Insufficient vitamin D levels associated with knee arthritis pain
Friday, November 9, 2012. Findings from the University of Florida reported on November 7, 2012 in the journal Arthritis & Rheumatism suggest a protective effect for increased vitamin D levels against knee osteoarthritis pain, which is greater in African Americans compared to those of European ancestry. African Americans have, on average, lower vitamin D levels compared to Caucasians, which may help explain some of the health disparities observed between these populations.
"Chronic pain is a disease," lead author Toni L. Glover, MSN, ARNP and her associates write. "The triage theory, proposed by Ames, hypothesizes long-term micronutrient deficiencies trigger chronic inflammation. In turn, chronic inflammation leads to chronic health conditions, many of which are characterized by pain as a disabling symptom. Recent research by Lee et al. supports the hypothesis that the etiology of osteoarthritis includes a systemic inflammatory component."
Forty-five African American and 49 Caucasians between 45 and 71 years of age with osteoarthritis of the knee completed questionnaires concerning knee symptoms and underwent tests of heat and mechanical pain sensitivity. Blood samples collected at the time of testing were analyzed for serum 25-hydroxyvitamin D.
African American participants reported more pain in comparison with Caucasian subjects. While half of the Caucasian participants had vitamin D levels that were lower than 30 nanograms per milliliter (ng/mL), these insufficient levels occurred in 84 percent of the African Americans. Average Caucasian vitamin D levels were 28.2 ng/mL, in contrast with 19.9 ng/mL among African Americans. "People associate vitamin D with good bone health," stated Glover, who is a research nurse practitioner and doctoral candidate at the University of Florida. "Yet, not everyone is aware of what factors decrease vitamin D and how low levels could contribute to health issues, including chronic pain."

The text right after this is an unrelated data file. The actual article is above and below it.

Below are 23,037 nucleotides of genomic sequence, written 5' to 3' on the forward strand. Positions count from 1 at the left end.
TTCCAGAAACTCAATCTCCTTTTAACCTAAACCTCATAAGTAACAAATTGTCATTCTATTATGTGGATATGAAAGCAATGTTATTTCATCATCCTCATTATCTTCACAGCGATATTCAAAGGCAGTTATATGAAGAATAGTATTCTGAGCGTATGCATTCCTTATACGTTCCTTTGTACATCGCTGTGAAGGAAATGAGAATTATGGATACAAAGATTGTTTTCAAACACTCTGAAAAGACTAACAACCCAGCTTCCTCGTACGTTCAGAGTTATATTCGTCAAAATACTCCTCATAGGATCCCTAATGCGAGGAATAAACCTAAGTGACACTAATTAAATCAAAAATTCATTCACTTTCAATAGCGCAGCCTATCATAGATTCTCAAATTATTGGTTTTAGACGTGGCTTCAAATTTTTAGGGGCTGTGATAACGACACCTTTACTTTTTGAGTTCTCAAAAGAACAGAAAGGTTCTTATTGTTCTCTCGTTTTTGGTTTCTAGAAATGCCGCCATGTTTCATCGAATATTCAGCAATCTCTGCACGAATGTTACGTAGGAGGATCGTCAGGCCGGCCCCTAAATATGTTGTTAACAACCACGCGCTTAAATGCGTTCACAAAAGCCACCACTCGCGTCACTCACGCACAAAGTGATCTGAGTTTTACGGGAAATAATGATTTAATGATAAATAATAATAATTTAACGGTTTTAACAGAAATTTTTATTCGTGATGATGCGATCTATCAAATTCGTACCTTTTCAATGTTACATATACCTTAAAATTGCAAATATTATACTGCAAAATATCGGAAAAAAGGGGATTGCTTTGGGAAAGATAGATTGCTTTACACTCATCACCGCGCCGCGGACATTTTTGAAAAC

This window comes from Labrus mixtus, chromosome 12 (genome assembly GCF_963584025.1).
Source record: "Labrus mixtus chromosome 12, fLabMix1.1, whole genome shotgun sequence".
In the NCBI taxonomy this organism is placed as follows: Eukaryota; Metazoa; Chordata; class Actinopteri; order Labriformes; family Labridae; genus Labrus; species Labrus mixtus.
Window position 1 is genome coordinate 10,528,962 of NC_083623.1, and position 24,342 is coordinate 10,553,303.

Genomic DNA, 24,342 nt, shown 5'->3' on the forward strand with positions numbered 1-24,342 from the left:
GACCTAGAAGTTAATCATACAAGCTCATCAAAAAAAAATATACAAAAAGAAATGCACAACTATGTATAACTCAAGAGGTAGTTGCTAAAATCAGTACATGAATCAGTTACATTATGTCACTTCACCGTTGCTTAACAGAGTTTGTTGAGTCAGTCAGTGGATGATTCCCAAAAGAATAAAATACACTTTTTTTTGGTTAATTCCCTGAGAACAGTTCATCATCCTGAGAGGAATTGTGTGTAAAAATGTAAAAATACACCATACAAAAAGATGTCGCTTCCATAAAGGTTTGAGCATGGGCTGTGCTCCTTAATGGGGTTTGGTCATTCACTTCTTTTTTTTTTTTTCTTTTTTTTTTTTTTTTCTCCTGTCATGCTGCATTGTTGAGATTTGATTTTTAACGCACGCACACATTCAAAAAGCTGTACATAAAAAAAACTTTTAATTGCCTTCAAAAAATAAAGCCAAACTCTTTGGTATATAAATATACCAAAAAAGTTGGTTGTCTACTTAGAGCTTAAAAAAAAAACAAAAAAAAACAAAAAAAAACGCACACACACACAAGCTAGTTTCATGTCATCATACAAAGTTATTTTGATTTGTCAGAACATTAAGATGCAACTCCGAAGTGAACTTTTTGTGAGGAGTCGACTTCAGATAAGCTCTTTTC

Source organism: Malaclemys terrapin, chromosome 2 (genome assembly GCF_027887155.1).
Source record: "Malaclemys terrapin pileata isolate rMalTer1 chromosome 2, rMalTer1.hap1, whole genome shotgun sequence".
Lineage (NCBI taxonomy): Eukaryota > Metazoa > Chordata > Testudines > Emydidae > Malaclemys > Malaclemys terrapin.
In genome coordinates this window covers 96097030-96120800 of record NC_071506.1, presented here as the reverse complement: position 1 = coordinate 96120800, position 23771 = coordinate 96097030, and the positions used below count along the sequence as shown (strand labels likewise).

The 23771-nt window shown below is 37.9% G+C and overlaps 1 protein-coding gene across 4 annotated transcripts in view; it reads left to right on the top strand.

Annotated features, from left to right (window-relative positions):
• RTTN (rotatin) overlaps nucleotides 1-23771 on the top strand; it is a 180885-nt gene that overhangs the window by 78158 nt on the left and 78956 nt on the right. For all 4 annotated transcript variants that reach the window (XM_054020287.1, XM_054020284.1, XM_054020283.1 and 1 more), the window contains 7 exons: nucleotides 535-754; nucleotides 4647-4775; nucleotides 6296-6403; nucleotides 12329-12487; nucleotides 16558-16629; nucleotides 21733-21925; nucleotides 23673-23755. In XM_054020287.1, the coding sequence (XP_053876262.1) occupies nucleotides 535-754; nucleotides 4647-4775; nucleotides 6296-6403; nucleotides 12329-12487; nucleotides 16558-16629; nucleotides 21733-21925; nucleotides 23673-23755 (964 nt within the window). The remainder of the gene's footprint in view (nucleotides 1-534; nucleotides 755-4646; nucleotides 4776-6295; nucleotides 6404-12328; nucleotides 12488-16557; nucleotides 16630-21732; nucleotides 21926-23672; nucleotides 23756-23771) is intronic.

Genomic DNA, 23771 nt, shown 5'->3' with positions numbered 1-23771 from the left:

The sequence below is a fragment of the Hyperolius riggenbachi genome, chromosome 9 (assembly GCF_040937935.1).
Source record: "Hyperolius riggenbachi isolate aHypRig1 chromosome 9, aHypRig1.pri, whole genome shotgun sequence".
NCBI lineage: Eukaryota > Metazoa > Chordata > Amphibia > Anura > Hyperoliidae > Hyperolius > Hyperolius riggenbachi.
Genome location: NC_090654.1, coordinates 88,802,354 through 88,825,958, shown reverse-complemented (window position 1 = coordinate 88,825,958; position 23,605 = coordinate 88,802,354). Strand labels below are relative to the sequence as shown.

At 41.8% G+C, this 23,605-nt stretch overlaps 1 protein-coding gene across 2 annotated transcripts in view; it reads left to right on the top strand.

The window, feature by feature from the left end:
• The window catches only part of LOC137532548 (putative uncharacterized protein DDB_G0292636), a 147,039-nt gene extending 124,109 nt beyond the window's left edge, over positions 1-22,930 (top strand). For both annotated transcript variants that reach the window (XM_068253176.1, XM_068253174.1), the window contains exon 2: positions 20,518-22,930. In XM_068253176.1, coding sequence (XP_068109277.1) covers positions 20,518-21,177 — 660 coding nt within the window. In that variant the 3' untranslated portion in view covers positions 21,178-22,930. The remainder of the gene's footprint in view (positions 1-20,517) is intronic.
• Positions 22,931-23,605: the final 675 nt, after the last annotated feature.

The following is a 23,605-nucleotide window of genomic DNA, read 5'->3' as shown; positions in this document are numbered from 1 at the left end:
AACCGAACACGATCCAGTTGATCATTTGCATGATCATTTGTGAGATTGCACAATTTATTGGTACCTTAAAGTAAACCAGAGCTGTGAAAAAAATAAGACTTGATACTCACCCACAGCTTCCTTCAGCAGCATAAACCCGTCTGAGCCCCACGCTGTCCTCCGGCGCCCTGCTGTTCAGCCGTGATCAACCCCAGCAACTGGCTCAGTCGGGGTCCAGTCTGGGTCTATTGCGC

"Our data demonstrate that differences in experimental pain sensitivity between the two races are mediated at least in part by variations in vitamin D levels," she concluded. "However, further studies are needed to fully understand the link between low vitamin D levels and racial disparities in pain. Although rare, vitamin D toxicity is possible and older adults should consult with their primary care provider regarding supplementation. It may be warranted that older black Americans with chronic widespread pain be screened for vitamin D deficiency to reduce disparities in pain."
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